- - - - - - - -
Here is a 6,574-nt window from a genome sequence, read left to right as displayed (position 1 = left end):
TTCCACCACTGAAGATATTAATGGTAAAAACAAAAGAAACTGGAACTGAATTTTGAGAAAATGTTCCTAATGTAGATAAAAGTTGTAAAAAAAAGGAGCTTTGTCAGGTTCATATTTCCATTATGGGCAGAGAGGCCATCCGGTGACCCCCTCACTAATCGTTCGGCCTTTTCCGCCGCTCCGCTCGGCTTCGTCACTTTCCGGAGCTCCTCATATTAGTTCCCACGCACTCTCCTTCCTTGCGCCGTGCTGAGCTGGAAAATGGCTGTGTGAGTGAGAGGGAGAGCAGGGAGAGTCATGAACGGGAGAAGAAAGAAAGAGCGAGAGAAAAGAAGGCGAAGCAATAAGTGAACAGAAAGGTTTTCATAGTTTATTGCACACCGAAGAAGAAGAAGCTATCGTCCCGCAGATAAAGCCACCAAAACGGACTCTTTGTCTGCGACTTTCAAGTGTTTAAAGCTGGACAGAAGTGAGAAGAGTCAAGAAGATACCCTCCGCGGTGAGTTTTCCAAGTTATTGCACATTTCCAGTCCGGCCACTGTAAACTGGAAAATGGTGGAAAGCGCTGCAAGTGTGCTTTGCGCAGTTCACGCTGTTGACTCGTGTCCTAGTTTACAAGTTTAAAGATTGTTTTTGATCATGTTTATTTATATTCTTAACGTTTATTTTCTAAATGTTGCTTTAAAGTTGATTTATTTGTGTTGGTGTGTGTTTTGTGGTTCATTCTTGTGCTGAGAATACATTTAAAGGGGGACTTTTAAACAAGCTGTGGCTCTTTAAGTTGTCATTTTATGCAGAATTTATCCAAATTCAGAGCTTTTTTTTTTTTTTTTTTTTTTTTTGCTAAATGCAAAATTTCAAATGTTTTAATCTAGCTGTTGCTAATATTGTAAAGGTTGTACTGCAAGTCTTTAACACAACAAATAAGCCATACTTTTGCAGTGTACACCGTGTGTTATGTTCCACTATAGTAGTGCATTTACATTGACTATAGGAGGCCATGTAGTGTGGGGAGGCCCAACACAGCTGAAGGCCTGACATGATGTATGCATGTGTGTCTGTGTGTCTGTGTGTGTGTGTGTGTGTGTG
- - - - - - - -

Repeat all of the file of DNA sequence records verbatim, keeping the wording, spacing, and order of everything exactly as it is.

Here is a 6,574-nt window from a genome sequence, read left to right as displayed (position 1 = left end):
TTCCACCACTGAAGATATTAATGGTAAAAACAAAAGAAACTGGAACTGAATTTTGAGAAAATGTTCCTAATGTAGATAAAAGTTGTAAAAAAAAGGAGCTTTGTCAGGTTCATATTTCCATTATGGGCAGAGAGGCCATCCGGTGACCCCCTCACTAATCGTTCGGCCTTTTCCGCCGCTCCGCTCGGCTTCGTCACTTTCCGGAGCTCCTCATATTAGTTCCCACGCACTCTCCTTCCTTGCGCCGTGCTGAGCTGGAAAATGGCTGTGTGAGTGAGAGGGAGAGCAGGGAGAGTCATGAACGGGAGAAGAAAGAAAGAGCGAGAGAAAAGAAGGCGAAGCAATAAGTGAACAGAAAGGTTTTCATAGTTTATTGCACACCGAAGAAGAAGAAGCTATCGTCCCGCAGATAAAGCCACCAAAACGGACTCTTTGTCTGCGACTTTCAAGTGTTTAAAGCTGGACAGAAGTGAGAAGAGTCAAGAAGATACCCTCCGCGGTGAGTTTTCCAAGTTATTGCACATTTCCAGTCCGGCCACTGTAAACTGGAAAATGGTGGAAAGCGCTGCAAGTGTGCTTTGCGCAGTTCACGCTGTTGACTCGTGTCCTAGTTTACAAGTTTAAAGATTGTTTTTGATCATGTTTATTTATATTCTTAACGTTTATTTTCTAAATGTTGCTTTAAAGTTGATTTATTTGTGTTGGTGTGTGTTTTGTGGTTCATTCTTGTGCTGAGAATACATTTAAAGGGGGACTTTTAAACAAGCTGTGGCTCTTTAAGTTGTCATTTTATGCAGAATTTATCCAAATTCAGAGCTTTTTTTTTTTTTTTTTTTTTTTTTGCTAAATGCAAAATTTCAAATGTTTTAATCTAGCTGTTGCTAATATTGTAAAGGTTGTACTGCAAGTCTTTAACACAACAAATAAGCCATACTTTTGCAGTGTACACCGTGTGTTATGTTCCACTATAGTAGTGCATTTACATTGACTATAGGAGGCCATGTAGTGTGGGGAGGCCCAACACAGCTGAAGGCCTGACATGATGTATGCATGTGTGTCTGTGTGTCTGTGTGTGTGTGTGTGTGTGTG